Emerging Infectious Diseases 09/2011; 17(9):1591-8. DOI:10.3201/eid1709.110295 · 6.75 Impact Factor
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ABSTRACT: Influenza viruses continue to cause disease of varying severity among humans. People with underlying disease and the elderly are at increased risk of developing severe disease after infection with an influenza virus. As effective and safe vaccines are available, the WHO has recommended vaccinating these groups against influenza annually. In addition to this recommendation, public health authorities of a number of countries have recently recommended vaccinating all healthy children aged 6-59 months against influenza. Here, we review the currently available data concerning the burden of disease in children, the economical impact of implementing universal vaccination of children, the efficacy of currently available influenza virus vaccines, the theoretical concerns regarding preventing immunity otherwise induced by infections with seasonal influenza viruses, and finally, how to address these concerns.
Future Microbiology 10/2011; 6(10):1171-84. DOI:10.2217/fmb.11.106 · 4.28 Impact Factor
Available from: Joel Hay
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ABSTRACT: To estimate the potential economic benefits associated with hospital-based postpartum influenza vaccination.
We constructed a decision analysis model to estimate the potential cost benefit of this strategy from both a societal perspective and a third-party perspective. We included a hypothetical cohort of 1.47 million U.S. postpartum women, assuming an influenza season beginning September 1 and ending April 30. Probabilities and costs were derived from published literature, Centers for Disease Control and Prevention data, and expert recommendations. We used one-way and two-way sensitivity analyses. All cost estimates were inflated to year 2010 U.S. dollars and discounted at a 3% annual discount rate.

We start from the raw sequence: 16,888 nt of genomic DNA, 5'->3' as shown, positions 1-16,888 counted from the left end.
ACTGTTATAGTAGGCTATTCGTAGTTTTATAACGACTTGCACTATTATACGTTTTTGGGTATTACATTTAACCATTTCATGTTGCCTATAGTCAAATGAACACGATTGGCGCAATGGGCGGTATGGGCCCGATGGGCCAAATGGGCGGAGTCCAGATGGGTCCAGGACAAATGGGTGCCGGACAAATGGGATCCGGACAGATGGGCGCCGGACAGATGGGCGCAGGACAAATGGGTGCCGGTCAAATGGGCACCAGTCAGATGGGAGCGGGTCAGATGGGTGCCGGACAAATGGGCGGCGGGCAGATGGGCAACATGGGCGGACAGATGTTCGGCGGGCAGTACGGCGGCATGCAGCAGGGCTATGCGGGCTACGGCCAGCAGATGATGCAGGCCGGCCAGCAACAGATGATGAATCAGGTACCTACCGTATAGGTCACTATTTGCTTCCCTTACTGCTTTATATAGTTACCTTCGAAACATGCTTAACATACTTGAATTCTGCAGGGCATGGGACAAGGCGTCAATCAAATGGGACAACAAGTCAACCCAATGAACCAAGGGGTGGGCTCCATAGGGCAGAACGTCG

From the societal perceptive, the expected costs per vaccinated and unvaccinated mother were $328.45 and $341.02 respectively, resulting in an expected net benefit of $12.57 per vaccinated mother. The overall savings in the cohort were predicted to range from $3.69 to $14.75 million, depending on the vaccination coverage rate. This strategy would be cost-beneficial, holding all other variables to the base case, if the annual maternal influenza attack rate is more than 2.8%, influenza vaccine efficacy is more than 47%, or if vaccine acquisition and administration cost per dose are less than $32.78. The strategy would not generate net savings from the third-party perspective. Sensitivity analyses were robust, but disease incidence and vaccine efficacy were important drivers.
Our model suggests that postpartum influenza vaccination is a cost-beneficial approach for prevention of maternal and infantile influenza from a societal perspective.
Obstetrics and Gynecology 02/2012; 119(2 Pt 1):306-14. DOI:10.1097/AOG.0b013e318242af27 · 5.18 Impact Factor